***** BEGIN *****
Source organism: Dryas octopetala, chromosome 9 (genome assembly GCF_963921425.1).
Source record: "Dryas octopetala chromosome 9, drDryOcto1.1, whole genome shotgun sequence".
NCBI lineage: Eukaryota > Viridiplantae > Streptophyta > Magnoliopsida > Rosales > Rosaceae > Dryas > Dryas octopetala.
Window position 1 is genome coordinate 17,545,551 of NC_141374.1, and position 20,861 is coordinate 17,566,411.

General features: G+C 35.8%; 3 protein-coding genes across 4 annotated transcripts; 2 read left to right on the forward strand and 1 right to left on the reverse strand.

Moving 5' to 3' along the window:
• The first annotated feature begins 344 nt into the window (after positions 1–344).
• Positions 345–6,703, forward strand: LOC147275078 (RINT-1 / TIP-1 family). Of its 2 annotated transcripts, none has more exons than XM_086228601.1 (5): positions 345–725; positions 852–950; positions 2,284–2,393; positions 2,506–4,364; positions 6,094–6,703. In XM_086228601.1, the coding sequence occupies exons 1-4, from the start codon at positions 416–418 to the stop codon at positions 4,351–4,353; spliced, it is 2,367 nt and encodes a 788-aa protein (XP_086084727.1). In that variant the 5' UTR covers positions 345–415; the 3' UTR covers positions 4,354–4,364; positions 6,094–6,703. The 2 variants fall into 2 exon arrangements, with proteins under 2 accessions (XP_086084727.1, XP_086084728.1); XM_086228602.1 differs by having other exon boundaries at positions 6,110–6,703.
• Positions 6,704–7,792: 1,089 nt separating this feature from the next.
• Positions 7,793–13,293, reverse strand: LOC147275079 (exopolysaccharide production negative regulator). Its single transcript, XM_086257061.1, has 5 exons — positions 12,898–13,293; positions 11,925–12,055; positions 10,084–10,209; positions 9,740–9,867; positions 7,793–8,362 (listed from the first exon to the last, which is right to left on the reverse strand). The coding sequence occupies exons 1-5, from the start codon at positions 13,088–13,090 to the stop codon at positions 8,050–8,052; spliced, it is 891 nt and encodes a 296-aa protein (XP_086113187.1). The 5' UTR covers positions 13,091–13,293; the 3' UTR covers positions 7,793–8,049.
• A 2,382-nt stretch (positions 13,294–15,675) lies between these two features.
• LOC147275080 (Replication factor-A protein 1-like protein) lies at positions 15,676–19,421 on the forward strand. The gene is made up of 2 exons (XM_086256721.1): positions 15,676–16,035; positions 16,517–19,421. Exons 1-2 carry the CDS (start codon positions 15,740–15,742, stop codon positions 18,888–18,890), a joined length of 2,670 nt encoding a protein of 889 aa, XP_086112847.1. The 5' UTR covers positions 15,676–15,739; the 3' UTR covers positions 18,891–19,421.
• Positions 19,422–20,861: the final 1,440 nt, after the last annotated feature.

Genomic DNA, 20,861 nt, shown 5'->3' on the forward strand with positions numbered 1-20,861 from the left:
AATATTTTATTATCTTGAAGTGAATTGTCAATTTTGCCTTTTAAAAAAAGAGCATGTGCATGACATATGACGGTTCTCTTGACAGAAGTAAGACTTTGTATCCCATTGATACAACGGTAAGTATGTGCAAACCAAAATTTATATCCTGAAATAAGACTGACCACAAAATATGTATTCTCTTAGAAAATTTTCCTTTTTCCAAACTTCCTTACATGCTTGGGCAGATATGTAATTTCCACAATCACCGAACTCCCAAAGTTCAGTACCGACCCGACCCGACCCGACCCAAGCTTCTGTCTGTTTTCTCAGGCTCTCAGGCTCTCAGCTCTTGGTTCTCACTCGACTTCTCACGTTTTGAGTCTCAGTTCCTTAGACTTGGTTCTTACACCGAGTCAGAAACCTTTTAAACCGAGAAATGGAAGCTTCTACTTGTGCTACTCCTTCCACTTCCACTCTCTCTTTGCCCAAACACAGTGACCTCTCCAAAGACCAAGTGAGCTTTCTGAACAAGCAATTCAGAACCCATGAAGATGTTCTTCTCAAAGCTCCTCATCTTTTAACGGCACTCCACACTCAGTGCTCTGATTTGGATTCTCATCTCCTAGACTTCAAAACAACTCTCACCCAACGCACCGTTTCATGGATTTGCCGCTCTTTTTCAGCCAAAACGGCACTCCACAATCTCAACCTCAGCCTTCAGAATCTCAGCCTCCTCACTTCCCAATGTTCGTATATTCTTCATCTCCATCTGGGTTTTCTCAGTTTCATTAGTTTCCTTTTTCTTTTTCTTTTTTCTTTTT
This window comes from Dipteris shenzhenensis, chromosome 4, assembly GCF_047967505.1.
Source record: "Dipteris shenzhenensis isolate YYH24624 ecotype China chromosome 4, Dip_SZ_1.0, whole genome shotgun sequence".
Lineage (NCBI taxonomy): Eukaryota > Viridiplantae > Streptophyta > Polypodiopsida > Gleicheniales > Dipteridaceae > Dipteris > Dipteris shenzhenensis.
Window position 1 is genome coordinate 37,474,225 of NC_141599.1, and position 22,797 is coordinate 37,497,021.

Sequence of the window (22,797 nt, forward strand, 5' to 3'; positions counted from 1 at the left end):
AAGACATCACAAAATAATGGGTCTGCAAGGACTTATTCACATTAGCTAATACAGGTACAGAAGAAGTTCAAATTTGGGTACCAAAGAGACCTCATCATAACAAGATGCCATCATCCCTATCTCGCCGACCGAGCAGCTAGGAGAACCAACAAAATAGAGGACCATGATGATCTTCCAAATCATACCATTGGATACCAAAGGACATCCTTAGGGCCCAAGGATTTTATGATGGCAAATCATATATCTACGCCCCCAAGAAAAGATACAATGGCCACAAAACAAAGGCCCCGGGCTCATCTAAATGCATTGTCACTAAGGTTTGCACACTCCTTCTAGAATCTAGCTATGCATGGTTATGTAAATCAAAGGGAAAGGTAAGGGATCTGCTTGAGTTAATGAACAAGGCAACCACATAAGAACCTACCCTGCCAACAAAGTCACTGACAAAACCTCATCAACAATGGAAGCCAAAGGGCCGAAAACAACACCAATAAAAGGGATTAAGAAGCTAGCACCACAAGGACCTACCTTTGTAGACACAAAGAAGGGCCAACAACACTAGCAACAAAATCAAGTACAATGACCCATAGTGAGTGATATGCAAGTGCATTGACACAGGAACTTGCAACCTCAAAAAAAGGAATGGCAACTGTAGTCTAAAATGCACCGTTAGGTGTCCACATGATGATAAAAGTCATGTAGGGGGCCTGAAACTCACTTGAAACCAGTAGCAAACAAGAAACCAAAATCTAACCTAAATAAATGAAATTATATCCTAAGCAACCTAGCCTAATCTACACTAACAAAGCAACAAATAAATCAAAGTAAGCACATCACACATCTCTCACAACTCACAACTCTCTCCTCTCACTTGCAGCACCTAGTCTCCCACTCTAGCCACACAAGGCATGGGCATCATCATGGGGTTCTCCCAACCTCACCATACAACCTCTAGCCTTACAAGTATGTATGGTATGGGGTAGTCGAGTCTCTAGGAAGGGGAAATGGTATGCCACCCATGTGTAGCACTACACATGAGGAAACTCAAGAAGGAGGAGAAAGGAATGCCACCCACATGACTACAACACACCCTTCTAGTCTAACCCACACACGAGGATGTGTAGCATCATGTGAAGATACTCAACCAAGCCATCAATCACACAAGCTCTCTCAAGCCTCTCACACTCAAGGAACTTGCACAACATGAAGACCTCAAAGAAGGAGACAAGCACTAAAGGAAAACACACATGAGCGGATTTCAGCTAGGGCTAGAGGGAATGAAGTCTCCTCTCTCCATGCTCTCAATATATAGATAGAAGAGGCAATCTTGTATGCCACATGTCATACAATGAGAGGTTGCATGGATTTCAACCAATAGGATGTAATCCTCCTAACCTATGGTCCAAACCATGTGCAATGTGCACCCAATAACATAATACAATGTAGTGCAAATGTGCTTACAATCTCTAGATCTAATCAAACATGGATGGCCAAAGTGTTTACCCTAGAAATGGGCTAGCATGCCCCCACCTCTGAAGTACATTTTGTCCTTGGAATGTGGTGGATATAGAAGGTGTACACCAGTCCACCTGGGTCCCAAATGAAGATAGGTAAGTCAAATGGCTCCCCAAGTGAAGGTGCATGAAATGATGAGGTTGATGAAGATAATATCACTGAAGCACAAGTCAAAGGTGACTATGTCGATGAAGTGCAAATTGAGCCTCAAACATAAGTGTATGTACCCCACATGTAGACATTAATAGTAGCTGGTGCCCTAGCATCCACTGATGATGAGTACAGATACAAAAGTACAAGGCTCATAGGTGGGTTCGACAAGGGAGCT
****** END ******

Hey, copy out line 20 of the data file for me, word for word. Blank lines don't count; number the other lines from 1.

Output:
Sequence of the window (22,797 nt, forward strand, 5' to 3'; positions counted from 1 at the left end):